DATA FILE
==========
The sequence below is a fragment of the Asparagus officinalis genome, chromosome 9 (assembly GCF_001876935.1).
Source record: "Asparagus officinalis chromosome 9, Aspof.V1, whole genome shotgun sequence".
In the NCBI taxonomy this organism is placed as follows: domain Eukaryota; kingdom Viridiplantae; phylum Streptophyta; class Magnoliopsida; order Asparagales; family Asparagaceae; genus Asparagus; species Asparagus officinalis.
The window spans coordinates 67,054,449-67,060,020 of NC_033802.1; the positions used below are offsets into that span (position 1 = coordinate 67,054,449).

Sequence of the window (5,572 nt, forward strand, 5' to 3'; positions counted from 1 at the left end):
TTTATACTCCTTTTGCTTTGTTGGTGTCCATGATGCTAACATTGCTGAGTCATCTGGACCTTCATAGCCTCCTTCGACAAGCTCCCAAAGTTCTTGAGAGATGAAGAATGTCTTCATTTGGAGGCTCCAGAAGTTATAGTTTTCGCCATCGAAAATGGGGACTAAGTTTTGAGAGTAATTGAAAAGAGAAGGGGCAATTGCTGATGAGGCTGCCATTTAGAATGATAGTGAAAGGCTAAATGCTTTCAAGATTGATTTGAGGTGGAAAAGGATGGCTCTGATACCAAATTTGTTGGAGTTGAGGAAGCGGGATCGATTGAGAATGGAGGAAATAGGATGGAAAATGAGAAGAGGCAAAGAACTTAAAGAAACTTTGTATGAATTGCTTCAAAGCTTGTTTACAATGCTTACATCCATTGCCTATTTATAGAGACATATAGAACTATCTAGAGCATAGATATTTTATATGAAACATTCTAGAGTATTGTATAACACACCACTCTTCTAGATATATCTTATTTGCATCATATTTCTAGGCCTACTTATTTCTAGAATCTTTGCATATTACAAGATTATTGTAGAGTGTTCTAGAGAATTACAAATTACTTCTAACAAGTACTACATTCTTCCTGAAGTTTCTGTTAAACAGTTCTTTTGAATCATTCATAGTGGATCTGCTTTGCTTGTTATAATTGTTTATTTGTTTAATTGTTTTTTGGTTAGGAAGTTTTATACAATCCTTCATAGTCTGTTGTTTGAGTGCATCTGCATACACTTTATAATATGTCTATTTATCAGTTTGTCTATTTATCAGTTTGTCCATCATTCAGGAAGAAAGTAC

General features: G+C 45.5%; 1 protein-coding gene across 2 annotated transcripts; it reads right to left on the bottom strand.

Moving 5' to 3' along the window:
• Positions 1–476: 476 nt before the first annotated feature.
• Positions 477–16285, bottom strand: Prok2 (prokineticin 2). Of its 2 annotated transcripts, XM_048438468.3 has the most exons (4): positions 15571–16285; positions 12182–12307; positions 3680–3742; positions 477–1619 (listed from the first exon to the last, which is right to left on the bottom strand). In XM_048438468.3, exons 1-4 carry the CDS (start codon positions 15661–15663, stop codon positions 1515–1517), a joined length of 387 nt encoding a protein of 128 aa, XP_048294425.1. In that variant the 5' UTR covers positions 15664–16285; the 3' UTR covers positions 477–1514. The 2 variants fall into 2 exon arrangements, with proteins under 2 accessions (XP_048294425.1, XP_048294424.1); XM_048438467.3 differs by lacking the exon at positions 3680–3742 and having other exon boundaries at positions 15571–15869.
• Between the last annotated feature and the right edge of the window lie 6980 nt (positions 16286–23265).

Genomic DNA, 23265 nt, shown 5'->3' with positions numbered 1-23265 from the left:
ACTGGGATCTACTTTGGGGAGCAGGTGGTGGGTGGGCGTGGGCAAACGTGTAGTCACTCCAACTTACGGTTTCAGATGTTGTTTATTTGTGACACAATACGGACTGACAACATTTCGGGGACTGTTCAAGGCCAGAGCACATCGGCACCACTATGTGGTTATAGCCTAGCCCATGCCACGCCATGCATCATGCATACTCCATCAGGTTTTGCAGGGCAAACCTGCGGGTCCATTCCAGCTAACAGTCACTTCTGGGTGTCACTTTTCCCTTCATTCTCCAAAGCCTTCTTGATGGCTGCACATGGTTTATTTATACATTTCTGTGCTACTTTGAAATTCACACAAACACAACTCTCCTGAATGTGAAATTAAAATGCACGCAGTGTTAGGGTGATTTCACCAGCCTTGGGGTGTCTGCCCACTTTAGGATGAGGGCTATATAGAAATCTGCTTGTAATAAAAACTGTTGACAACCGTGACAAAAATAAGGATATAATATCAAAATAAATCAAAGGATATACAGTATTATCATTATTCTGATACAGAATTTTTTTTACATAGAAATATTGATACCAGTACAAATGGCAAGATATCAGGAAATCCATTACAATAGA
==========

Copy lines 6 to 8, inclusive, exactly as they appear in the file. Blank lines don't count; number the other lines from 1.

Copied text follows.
TTTATACTCCTTTTGCTTTGTTGGTGTCCATGATGCTAACATTGCTGAGTCATCTGGACCTTCATAGCCTCCTTCGACAAGCTCCCAAAGTTCTTGAGAGATGAAGAATGTCTTCATTTGGAGGCTCCAGAAGTTATAGTTTTCGCCATCGAAAATGGGGACTAAGTTTTGAGAGTAATTGAAAAGAGAAGGGGCAATTGCTGATGAGGCTGCCATTTAGAATGATAGTGAAAGGCTAAATGCTTTCAAGATTGATTTGAGGTGGAAAAGGATGGCTCTGATACCAAATTTGTTGGAGTTGAGGAAGCGGGATCGATTGAGAATGGAGGAAATAGGATGGAAAATGAGAAGAGGCAAAGAACTTAAAGAAACTTTGTATGAATTGCTTCAAAGCTTGTTTACAATGCTTACATCCATTGCCTATTTATAGAGACATATAGAACTATCTAGAGCATAGATATTTTATATGAAACATTCTAGAGTATTGTATAACACACCACTCTTCTAGATATATCTTATTTGCATCATATTTCTAGGCCTACTTATTTCTAGAATCTTTGCATATTACAAGATTATTGTAGAGTGTTCTAGAGAATTACAAATTACTTCTAACAAGTACTACATTCTTCCTGAAGTTTCTGTTAAACAGTTCTTTTGAATCATTCATAGTGGATCTGCTTTGCTTGTTATAATTGTTTATTTGTTTAATTGTTTTTTGGTTAGGAAGTTTTATACAATCCTTCATAGTCTGTTGTTTGAGTGCATCTGCATACACTTTATAATATGTCTATTTATCAGTTTGTCTATTTATCAGTTTGTCCATCATTCAGGAAGAAAGTAC

General features: G+C 45.5%; 1 protein-coding gene across 2 annotated transcripts; it reads right to left on the bottom strand.

Moving 5' to 3' along the window: